After Garry Dart moved to Halifax from Ottawa last year, they found themself on their own when it came to accessing medication to help prevent HIV infection. Dart was on pre-exposure prophylaxis, or PrEP, a highly effective treatment against HIV infection, usually in the form of a prescription pill taken daily.
“In Ontario I had specialists that were dealing with me being on PrEP and making sure I got my testing every three months and all those sorts of things. Then as soon as you move to Nova Scotia, there’s nobody in charge of that. It’s kind of like, OK, find a doctor. Connect your own way and figure it out,” Dart said. “I mean, there’s no connection to care. When you get to Halifax or Nova Scotia, there’s not really a system set up. There’s no referral. There’s no linkage to care. For me, that does not seem right.”
Dart works at the Nova Scotia Health Authority as the prideHealth primary healthcare coordinator. Their story highlights some of the gaps when it comes to accessing pre-exposure prophylaxis, or PrEP.
“PrEP represents an exciting advancement in HIV prevention” said Shelley Taylor, regional health education coordinator (Atlantic & Pacific Regions) for CATIE, a Toronto-based non-profit that describes itself as “Canada’s source for accessible, evidence-based information about HIV and hepatitis C prevention, testing, care, treatment and support.”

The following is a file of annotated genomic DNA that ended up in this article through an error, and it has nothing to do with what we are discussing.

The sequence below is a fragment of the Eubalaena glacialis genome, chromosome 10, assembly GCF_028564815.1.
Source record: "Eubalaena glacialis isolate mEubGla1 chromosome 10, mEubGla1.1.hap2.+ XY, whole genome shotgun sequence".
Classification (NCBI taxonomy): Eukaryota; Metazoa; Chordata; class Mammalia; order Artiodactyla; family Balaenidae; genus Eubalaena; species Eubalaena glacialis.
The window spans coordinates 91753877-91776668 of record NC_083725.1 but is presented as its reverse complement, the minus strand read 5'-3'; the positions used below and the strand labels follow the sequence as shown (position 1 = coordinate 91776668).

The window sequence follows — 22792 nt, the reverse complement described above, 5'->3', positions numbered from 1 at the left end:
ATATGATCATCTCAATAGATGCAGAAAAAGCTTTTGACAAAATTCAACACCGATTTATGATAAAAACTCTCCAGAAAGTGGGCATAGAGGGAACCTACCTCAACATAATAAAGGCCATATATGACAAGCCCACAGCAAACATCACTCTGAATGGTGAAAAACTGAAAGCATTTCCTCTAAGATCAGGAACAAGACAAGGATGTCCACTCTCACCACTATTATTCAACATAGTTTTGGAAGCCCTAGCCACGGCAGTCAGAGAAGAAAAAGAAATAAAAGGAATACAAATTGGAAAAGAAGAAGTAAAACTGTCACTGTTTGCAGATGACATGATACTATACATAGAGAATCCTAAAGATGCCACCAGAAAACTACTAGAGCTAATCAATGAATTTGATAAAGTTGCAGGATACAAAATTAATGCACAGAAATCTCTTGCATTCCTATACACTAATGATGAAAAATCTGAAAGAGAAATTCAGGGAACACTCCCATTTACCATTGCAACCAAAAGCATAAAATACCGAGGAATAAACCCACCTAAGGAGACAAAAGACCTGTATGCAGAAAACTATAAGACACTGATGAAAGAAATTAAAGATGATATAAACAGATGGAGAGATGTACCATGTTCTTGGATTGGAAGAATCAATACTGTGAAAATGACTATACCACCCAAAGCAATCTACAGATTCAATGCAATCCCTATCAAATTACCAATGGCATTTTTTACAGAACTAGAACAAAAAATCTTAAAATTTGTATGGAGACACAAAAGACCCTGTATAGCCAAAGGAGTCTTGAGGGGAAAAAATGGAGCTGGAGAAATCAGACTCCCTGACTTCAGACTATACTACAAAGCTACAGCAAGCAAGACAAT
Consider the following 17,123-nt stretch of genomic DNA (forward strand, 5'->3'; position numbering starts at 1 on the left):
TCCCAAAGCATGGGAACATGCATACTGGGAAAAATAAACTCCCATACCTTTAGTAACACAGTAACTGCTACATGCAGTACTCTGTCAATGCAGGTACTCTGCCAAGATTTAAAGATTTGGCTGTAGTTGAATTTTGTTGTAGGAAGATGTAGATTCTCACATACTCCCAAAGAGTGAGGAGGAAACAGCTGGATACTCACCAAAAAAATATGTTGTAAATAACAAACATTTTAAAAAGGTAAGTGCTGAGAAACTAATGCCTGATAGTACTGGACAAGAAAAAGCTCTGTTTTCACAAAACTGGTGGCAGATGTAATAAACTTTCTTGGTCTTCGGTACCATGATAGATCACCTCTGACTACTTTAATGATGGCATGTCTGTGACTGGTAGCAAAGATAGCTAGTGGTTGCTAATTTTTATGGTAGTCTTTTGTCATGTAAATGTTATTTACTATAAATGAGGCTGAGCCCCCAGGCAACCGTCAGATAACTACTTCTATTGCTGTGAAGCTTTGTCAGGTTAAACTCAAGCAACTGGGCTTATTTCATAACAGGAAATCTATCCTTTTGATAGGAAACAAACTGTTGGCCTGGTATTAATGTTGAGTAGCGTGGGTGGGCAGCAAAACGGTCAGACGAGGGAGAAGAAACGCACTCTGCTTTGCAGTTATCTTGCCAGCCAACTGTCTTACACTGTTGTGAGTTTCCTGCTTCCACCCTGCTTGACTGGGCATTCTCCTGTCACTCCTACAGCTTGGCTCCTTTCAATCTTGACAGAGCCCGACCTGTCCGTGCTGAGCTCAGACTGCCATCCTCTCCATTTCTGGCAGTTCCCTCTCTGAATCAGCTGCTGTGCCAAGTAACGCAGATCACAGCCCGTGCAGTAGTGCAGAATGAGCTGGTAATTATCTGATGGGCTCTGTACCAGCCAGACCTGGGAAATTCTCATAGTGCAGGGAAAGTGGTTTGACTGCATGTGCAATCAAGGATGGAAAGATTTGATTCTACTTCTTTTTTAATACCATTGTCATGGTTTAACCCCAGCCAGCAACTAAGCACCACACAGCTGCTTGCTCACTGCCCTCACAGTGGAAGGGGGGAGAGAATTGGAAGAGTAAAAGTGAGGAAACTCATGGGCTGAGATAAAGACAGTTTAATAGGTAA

Taylor (who many in Halifax may remember as the founder and former owner of Venus Envy), said in an email interview that for people who use PrEP and “have regular ongoing medical care it is rare to get HIV through sex.” It also “dramatically lowers the risk of getting HIV from sharing needles to inject drugs.”
Taylor said, “When you consider the cost to the public healthcare system of an HIV infection over a lifetime, providing PrEP access to people at risk of infection is cost-effective. We should embrace its potential to eliminate HIV transmission in Canada.”
The “ongoing medical care” Taylor mentioned is a key part of PrEP. First, people need to get tested for HIV before going on the medication, because if they already have HIV “they could develop resistance to anti-HIV medications that would make later treatment more difficult.” They also need regular follow-up: after a month to ensure there aren’t any immediate side effects, and every three months after that.